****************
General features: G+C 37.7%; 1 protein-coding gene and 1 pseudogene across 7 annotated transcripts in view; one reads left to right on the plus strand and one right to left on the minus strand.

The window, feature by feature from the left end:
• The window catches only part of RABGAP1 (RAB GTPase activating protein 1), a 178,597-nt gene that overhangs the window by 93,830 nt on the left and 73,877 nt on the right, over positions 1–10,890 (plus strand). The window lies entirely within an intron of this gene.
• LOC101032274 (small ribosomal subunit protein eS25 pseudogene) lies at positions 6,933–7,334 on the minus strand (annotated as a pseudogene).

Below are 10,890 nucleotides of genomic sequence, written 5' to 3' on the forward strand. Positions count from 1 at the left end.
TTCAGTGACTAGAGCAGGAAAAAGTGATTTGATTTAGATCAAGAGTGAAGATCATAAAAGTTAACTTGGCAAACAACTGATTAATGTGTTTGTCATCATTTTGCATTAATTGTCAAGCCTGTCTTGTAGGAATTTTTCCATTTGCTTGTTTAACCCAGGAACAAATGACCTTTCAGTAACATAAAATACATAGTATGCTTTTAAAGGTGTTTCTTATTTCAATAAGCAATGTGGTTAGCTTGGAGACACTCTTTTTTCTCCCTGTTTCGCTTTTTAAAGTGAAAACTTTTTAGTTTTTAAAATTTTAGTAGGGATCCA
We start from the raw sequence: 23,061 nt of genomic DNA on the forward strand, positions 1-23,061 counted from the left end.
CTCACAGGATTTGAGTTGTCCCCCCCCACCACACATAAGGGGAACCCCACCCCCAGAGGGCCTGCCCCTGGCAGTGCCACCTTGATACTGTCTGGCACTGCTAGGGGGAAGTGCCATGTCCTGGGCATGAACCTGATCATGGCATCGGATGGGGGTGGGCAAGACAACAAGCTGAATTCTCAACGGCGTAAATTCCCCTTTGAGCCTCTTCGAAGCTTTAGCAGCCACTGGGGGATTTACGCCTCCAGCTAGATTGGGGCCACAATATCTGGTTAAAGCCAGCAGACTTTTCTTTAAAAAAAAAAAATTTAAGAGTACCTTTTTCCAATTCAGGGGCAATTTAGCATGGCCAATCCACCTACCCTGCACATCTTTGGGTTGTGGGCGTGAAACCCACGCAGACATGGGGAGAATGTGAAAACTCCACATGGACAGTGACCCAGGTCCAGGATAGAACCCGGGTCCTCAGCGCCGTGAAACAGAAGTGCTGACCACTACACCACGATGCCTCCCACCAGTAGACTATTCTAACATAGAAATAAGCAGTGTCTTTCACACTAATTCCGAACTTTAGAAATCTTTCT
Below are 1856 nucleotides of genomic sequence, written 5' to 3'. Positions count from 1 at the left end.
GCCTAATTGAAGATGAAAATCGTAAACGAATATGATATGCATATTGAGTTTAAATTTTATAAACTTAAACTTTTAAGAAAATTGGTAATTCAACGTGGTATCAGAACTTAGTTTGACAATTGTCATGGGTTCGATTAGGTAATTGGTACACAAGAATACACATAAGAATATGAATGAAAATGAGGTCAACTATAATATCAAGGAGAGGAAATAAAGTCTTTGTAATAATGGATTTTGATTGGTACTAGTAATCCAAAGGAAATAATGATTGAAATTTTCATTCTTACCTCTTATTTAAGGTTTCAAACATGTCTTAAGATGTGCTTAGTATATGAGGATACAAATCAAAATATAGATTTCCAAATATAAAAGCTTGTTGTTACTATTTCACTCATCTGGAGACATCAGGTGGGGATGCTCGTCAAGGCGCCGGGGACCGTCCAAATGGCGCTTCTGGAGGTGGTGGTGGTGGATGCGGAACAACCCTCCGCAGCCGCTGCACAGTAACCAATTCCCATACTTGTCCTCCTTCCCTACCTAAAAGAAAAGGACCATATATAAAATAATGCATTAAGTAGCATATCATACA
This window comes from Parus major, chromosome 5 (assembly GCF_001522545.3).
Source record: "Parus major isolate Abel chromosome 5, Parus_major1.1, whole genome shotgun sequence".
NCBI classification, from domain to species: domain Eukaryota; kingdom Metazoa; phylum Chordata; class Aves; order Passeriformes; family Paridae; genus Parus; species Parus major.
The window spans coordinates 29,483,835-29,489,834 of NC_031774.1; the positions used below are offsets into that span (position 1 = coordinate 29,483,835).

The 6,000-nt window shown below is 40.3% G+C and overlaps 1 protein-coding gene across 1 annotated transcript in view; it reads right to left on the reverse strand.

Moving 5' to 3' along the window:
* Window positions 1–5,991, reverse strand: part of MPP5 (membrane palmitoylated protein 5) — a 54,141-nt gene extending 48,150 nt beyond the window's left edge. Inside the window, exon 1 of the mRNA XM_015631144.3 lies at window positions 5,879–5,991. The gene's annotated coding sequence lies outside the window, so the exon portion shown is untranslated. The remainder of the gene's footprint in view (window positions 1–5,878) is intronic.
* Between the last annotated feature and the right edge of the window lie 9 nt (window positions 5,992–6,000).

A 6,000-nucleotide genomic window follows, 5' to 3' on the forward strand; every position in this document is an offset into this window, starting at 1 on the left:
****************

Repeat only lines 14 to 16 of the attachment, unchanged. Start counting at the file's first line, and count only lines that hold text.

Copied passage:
The window spans coordinates 29,483,835-29,489,834 of NC_031774.1; the positions used below are offsets into that span (position 1 = coordinate 29,483,835).

The 6,000-nt window shown below is 40.3% G+C and overlaps 1 protein-coding gene across 1 annotated transcript in view; it reads right to left on the reverse strand.

Moving 5' to 3' along the window: